Nintendo's big problem

nintendo wii u sales

For all its magnificent games and past successes, Nintendo has always been a little tone deaf when it comes to detecting and embracing new gaming trends. That brashness is finally catching up with the legendary video game company.

The company sold only 3.45 million of the Wii U video game consoles during the first quarter, badly missing its own target of 4 million. The hand-held 3DS gaming device has also been a disappointment outside of Japan.

Making matters worse, Nintendo's solution to the problem is a head-scratcher: CEO Satoru Iwata last week announced his support for in-game transactions and subscription-based payment models.

As secondary concepts these are fine, but if Nintendo thinks this is what gamers really want from a modern console, it has lost touch with reality.

For decades now, it has been this type of thinking that has plagued Nintendo: The company is cognizant of the latest trends and shifts in gaming, but it chooses to disregard them in the name of simplicity, or family-friendly gaming. Instead, Nintendo frequently opts to develop its own warped, counterintuitive take on the latest trends.

Since the launch of the Gamecube in 2001, Nintendo has shied away from online gaming and entertainment-based features that were popular on rival consoles, such as the Microsoft (MSFT) Xbox or Sony (SNE) PlayStation. When it did finally offer some of these features, they were often half-baked (see: Nintendo's "Wi-Fi Connection" online gaming service). Others were largely unavailable to the masses (see the Panasonic Q, the Gamecube with the DVD player that only came out in Japan).

Sometimes Nintendo's push to be different has paid off, most notably when it released the paradigm-shifting Wii console. But the negative effects of that tendency have never been so evident as now, with the sluggish sales of its latest console, the Wii U.

With Microsoft and Sony turning the gaming console into full-blown living room computers, Nintendo is being dragged along, kicking and screaming, refusing to fully acknowledge times have changed.

The Wii U was Nintendo's attempt to expand on its innovative gameplay ideas. But the impact hasn't been nearly the same as the Wii. Some new Wii U features, like the touchscreen-equipped controller feel convoluted, and less innovative compared to technologies like Microsoft's Kinect camera. Nintendo games that actually take proper advantage of the motion gaming tech aren't coming from third-party developers, and Nintendo's own titles -- which are excellent more often than not -- aren't coming anytime soon.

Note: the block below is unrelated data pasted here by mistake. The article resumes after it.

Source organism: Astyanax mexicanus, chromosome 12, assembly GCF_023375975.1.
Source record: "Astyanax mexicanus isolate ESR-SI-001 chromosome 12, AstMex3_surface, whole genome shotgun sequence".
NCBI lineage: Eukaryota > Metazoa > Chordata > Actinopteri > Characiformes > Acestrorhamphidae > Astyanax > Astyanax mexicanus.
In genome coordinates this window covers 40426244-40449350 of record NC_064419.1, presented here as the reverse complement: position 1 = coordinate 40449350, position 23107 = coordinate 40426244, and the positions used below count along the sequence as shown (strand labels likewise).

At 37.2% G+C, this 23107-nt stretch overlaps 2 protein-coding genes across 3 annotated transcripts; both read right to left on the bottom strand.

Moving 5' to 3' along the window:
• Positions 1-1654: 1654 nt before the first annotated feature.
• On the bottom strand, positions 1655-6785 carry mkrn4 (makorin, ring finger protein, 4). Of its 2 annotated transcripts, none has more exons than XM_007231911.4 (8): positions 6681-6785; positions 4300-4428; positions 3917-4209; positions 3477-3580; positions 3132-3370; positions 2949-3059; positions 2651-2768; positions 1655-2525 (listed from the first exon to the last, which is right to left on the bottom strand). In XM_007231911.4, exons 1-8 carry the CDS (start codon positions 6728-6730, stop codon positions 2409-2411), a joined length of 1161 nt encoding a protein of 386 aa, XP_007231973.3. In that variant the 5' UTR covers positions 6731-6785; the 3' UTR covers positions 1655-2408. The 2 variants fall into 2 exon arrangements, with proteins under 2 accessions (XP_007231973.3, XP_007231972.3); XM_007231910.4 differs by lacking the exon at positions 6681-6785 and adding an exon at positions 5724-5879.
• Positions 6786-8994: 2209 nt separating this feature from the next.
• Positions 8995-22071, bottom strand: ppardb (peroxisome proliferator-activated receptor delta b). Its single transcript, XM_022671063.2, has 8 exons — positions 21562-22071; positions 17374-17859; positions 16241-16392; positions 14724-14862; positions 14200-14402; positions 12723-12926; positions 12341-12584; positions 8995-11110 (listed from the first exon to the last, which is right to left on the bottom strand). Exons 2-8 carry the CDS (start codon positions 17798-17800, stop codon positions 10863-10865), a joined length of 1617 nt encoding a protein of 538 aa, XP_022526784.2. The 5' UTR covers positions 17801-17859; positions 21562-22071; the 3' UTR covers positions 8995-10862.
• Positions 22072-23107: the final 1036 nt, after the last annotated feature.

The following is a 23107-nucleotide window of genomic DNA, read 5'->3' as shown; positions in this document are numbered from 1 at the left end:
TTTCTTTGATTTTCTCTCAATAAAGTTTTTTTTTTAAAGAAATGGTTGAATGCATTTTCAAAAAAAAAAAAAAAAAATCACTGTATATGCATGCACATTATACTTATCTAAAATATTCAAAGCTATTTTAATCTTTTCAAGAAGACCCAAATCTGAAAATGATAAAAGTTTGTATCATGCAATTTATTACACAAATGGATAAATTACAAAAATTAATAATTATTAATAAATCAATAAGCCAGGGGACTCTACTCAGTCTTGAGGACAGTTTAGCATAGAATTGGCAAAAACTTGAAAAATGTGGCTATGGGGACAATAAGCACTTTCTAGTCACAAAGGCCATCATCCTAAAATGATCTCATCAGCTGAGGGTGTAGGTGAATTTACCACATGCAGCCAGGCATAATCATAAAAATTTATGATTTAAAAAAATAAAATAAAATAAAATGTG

Nintendo figurehead Shigeru Miyamoto has told the world to be patient for more games to come out, but this time around, simply pumping out its usual top notch games won't be enough.

Yes, the Wii U has improved upon its online gaming service, and given its console more content and features which integrate with your TV. The company said last week it will focus more on what it can do with digital distribution of Wii U games. That's a good thing -- even if Nintendo is five years behind. But the company still is treating that as an added bonus, and not a pillar of its business strategy.

And considering that Nintendo has long said that it cares more about game play than graphics, it seems strange that it hasn't put more time and effort into building out its WiiWare platform for indie developers looking to put out original titles. WiiWare started out promisingly enough in 2008, as the initial home to titles such as World of Goo and Mega Man 9, but since then it has mostly devolved into a den of cheap and generic mini-games. Since 2012, less than 25 titles have seen release through the platform.

Then there's the elephant in the room that nobody wants to acknowledge: smartphone gaming. Nintendo is adamant that it won't release its games for smartphones, despite the fact that they'd likely be instant top sellers.

It's understandable that Nintendo wouldn't want to release some of its newer games on a competing mobile platform, for fear of cannibalization, but looking at the success that companies like Square Enix have had reissuing its Final Fantasy titles on the iPhone, what real harm is there in offering games like Super Mario Brothers? Nobody is going to buy a Nintendo 3DS just to download that from the eStore.

Since the days of the Nintendo 64, it's always been pretty easy to see when, where and why Nintendo was going to stumble as a company. And more often than not, it was because of their own stubborn thinking. The buildup of their past oversights has added up and left them lagging far behind their peers in present times.

You have to wonder how many free-thinking aces Nintendo has left up its sleeve in order to save itself once again.

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